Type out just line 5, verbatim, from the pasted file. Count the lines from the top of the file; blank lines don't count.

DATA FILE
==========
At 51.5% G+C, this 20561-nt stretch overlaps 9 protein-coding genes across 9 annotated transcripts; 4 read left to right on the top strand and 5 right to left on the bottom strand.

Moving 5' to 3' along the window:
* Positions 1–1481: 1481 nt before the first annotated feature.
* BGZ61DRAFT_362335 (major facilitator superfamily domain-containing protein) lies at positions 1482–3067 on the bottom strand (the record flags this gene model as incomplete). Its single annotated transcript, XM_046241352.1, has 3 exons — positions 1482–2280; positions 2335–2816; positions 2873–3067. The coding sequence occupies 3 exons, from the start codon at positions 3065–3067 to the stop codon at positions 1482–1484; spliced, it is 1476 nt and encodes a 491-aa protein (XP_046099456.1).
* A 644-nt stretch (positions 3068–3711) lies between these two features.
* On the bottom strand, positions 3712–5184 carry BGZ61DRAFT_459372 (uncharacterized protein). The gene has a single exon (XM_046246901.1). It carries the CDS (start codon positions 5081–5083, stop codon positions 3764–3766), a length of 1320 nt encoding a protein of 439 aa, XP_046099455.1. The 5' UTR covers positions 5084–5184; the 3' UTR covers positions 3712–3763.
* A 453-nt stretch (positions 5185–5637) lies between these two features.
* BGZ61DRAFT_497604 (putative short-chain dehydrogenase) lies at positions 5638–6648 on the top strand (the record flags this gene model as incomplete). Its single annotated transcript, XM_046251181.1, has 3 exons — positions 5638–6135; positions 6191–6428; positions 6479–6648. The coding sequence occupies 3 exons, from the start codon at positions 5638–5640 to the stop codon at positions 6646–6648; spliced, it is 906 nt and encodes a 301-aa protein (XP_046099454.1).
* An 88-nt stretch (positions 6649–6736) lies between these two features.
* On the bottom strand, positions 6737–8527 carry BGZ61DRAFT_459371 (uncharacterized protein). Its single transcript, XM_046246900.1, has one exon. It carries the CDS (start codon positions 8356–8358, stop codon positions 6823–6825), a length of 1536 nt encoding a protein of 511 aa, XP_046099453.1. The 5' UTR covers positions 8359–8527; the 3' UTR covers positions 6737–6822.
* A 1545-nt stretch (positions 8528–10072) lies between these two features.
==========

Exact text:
* A 644-nt stretch (positions 3068–3711) lies between these two features.